ASHTABULA — Dianne Solembrino, long time director for the Ashtabula County Children Services Board, didn’t start her years of service with the agency with a degree in hand. Born and reared in Saybrook Township, Solembrino graduated in 1959 from Ashtabula High School, then worked at several different jobs before getting married.

“The marriage didn’t work out, so here I was a single mom with two kids, but I wanted to go to college. I started here in June 1969 as a job orientation worker when the agency was called Department of Welfare. Oh, and so many changes have come for the better since those days,” Solembrino said as she contemplates her last day on Wednesday and retiring.

Her staff of 72 employees and the CSB trustees are giving Solembrino a farewell open house party from 4 to 6 p.m. Wednesday at the agency quarters in the Donahoe Center complex in Ashtabula. Co-workers, families she’s helped over the years and the general public are invited to attend.

Recalling her start on what would be a span of nearly 39 years, Solembrino said, “I was assigned to the child welfare section and the agency’s first case aide. I felt being a single mom I had some background to help other women in the same situations. My job was to transport children from the old children’s home or foster homes. We would do a lot of recreation related trips for the kids.”

She was encouraged by her supervisors and agency director to go to college even on a part-time basis.

Solembrino found herself immersed in getting valuable job experience along the way including working with cases dealing with adopted babies. “I thought I would adopt these babies for my own, but you can’t. That was hard for me, but I would inspect and certify the foster home parents for the babies,” she said.

During those early years, Solembrino embarked on getting her college degree, first taking classes at Lakeland Community College. This petite redhead combined her job and rearing two children as many women did in the 1960s and 1970s. She is also a founder of Homesafe Inc., the county’s domestic violence shelter for women and children.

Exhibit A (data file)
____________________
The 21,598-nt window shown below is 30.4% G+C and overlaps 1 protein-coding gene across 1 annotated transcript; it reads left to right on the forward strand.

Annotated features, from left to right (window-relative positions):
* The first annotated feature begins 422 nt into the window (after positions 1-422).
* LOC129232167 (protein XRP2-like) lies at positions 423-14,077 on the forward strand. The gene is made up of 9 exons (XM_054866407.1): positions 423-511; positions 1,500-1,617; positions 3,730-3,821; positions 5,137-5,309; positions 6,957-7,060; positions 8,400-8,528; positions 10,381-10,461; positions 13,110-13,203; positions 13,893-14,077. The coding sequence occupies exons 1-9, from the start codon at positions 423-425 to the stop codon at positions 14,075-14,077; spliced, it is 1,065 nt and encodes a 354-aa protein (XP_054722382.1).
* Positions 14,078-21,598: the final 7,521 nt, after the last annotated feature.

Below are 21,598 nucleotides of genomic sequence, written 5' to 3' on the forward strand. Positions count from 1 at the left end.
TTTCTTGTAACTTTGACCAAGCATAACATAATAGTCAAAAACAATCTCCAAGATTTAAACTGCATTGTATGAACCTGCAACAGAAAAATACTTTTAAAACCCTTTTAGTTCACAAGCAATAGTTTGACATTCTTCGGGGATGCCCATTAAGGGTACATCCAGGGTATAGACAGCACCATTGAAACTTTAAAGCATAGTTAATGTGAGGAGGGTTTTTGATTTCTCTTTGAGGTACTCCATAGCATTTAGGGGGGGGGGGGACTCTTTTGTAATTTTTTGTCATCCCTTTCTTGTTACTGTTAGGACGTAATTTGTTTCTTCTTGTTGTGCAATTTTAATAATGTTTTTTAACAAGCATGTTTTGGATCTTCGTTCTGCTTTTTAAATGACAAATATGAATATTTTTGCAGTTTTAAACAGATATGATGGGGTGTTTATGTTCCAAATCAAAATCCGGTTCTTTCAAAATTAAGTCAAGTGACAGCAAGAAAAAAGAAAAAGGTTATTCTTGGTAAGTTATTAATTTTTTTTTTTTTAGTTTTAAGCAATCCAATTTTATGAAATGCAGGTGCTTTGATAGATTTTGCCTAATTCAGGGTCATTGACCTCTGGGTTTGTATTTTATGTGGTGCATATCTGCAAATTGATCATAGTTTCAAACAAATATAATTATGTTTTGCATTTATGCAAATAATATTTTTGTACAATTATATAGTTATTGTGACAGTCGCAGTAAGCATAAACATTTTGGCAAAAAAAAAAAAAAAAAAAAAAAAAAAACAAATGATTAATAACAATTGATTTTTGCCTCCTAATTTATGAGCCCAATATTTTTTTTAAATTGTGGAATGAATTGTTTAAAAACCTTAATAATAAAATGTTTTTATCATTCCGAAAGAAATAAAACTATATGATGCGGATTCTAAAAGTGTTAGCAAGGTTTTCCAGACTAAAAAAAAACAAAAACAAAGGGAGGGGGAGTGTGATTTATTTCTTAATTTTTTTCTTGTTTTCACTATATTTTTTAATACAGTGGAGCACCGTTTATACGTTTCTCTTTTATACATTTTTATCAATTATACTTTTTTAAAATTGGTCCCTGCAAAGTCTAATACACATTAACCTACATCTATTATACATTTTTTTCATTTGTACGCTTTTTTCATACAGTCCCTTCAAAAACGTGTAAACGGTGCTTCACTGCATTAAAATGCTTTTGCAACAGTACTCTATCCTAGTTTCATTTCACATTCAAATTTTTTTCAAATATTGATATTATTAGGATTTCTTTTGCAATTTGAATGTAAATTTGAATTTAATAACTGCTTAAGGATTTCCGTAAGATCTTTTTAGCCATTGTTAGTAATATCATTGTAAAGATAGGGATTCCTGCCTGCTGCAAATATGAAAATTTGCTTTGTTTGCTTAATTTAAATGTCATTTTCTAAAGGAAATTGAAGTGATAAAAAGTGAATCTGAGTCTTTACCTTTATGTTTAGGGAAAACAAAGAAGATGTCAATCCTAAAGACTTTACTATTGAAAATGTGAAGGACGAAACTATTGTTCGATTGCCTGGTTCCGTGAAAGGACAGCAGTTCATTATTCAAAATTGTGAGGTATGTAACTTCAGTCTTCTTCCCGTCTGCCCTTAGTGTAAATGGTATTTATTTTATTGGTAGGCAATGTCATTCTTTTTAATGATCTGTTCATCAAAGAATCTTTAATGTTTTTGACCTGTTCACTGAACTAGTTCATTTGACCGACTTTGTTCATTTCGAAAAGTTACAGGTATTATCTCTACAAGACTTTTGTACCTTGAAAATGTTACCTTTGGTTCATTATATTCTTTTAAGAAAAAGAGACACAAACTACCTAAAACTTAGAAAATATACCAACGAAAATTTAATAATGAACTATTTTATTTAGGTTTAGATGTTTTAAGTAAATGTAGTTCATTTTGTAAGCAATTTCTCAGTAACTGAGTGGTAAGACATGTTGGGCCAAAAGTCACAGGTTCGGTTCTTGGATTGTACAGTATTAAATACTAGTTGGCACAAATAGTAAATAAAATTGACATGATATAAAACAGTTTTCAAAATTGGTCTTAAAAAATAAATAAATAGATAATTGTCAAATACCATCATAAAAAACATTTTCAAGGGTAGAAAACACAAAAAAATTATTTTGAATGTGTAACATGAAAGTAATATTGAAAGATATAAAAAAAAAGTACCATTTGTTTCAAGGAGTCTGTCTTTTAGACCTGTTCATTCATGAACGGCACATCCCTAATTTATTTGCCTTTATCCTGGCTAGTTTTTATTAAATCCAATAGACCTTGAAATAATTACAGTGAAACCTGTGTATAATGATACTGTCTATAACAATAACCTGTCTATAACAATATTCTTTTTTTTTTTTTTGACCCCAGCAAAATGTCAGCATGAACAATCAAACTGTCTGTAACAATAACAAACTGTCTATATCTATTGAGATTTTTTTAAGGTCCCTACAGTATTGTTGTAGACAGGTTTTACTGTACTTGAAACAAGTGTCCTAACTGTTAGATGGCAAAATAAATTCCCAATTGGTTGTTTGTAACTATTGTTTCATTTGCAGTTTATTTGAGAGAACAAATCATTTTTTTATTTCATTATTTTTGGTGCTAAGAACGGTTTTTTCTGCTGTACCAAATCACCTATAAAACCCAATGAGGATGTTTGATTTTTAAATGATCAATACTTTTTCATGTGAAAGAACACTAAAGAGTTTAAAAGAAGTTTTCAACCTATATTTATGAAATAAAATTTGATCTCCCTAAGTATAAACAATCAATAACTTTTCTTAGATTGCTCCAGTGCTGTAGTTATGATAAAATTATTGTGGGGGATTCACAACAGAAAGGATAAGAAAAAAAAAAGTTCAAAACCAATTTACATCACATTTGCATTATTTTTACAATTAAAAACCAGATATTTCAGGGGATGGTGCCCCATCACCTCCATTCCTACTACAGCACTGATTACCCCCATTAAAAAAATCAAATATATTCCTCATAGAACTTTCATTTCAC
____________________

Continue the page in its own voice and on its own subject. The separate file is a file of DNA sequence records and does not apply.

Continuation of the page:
She finally obtained her bachelor of arts degree in human services and counseling in 1982 from Capital University in Columbus. “They had a program called college without walls in Cleveland and that’s where I completed my degree. I’ve never regretted getting into this field to help kids and parents. Many people think of our agency as kid snatchers. We aren’t, but we all work hard to keep families together through our many programs and counseling,” Solembrino said.

She takes great pride in being a descendant of an early pioneer, Alexander Harper in this part of the Connecticut Western Reserve. Harper settled in Unionville before the War of 1812, she said.

“Shandy Hall, built by his son Robert, is a place I’ve visited often. My dad was a Harper descendant and perhaps that’s where I’ve gotten the strength to get through tough times personally,” she said.

Solembrino said she’s pleased that Nick Kerosky, the agency’s community service director for 23 years, will be taking over her job. The agency, over the years, has added many programs to help children, from infancy to 18 years, always keeping the goal of keeping families together.

“Our main goal is helping do away with abuse and neglect of children and keep them with their families if we can. Improving parenting skills for young mothers and fathers has been a success for us. We have federal and state grants like the Protect Ohio Program to help families stay together if at all possible. Today it’s drug and alcohol abuse that leads to much of the trouble we deal with,” she said.

The agency works with an average of 3,000 children a year in a variety of programs. One of newest programs is providing summer meals for children in the northern part of Ashtabula County. It is done in a collaboration with other social service agencies and churches.

“We began and got the Family and Children First Council going in the county along with Help Me Grow programs. I’ve gotten our staff to think out of the box and be creative,” she said.

A bit old fashioned in her own ideals of rearing children to be responsible and respectful, Solembrino contends it doesn’t hurt to spank a child.

“I spanked my own children when needed. You can spank a child, but not beat them. That’s the difference. I don’t know how we have gotten to the point of kids being unruly and disrespectful,” she said shaking her head.

If she kept a journal of her near 39 years with CSB agency, Solembrino said the saddest writings would deal with human tragedy of death like the Caroline Clark killing several years ago in the city. She doesn’t like to dwell on these memories, but they are not forgotten.

“I’m not just going to retire, but will continue to do part-time elderly home health counseling for a Conneaut firm. I want to have time now to spend with my four grandkids and three great-grandchildren. We love to camp and fish at Pymatuning Lake. So I‘ll keep busy,” she said.


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